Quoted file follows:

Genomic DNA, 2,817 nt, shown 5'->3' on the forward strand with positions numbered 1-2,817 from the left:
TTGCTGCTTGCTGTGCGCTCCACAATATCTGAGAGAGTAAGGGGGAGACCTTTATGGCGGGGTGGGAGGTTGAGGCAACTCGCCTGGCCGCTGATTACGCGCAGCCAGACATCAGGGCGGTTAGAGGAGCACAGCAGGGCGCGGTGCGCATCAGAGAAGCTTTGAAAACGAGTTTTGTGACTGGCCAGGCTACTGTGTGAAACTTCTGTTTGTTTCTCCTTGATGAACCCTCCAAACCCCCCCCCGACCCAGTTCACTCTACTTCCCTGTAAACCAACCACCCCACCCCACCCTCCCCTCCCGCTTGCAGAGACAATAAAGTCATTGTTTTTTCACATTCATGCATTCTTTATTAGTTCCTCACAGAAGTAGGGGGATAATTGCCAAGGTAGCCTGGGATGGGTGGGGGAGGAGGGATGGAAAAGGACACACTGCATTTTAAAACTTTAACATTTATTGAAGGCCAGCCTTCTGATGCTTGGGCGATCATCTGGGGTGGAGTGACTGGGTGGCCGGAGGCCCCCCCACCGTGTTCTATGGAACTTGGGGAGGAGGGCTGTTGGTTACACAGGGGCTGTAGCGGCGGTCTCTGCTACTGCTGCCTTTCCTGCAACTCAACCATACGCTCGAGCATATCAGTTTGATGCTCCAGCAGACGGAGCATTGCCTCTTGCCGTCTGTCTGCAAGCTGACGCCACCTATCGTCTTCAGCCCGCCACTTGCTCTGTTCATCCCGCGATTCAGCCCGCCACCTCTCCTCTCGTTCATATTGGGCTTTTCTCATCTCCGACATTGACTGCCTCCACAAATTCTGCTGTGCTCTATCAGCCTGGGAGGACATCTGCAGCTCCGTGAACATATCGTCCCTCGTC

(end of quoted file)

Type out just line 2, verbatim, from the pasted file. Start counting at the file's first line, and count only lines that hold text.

TTGCTGCTTGCTGTGCGCTCCACAATATCTGAGAGAGTAAGGGGGAGACCTTTATGGCGGGGTGGGAGGTTGAGGCAACTCGCCTGGCCGCTGATTACGCGCAGCCAGACATCAGGGCGGTTAGAGGAGCACAGCAGGGCGCGGTGCGCATCAGAGAAGCTTTGAAAACGAGTTTTGTGACTGGCCAGGCTACTGTGTGAAACTTCTGTTTGTTTCTCCTTGATGAACCCTCCAAACCCCCCCCCGACCCAGTTCACTCTACTTCCCTGTAAACCAACCACCCCACCCCACCCTCCCCTCCCGCTTGCAGAGACAATAAAGTCATTGTTTTTTCACATTCATGCATTCTTTATTAGTTCCTCACAGAAGTAGGGGGATAATTGCCAAGGTAGCCTGGGATGGGTGGGGGAGGAGGGATGGAAAAGGACACACTGCATTTTAAAACTTTAACATTTATTGAAGGCCAGCCTTCTGATGCTTGGGCGATCATCTGGGGTGGAGTGACTGGGTGGCCGGAGGCCCCCCCACCGTGTTCTATGGAACTTGGGGAGGAGGGCTGTTGGTTACACAGGGGCTGTAGCGGCGGTCTCTGCTACTGCTGCCTTTCCTGCAACTCAACCATACGCTCGAGCATATCAGTTTGATGCTCCAGCAGACGGAGCATTGCCTCTTGCCGTCTGTCTGCAAGCTGACGCCACCTATCGTCTTCAGCCCGCCACTTGCTCTGTTCATCCCGCGATTCAGCCCGCCACCTCTCCTCTCGTTCATATTGGGCTTTTCTCATCTCCGACATTGACTGCCTCCACAAATTCTGCTGTGCTCTATCAGCCTGGGAGGACATCTGCAGCTCCGTGAACATATCGTCCCTCGTC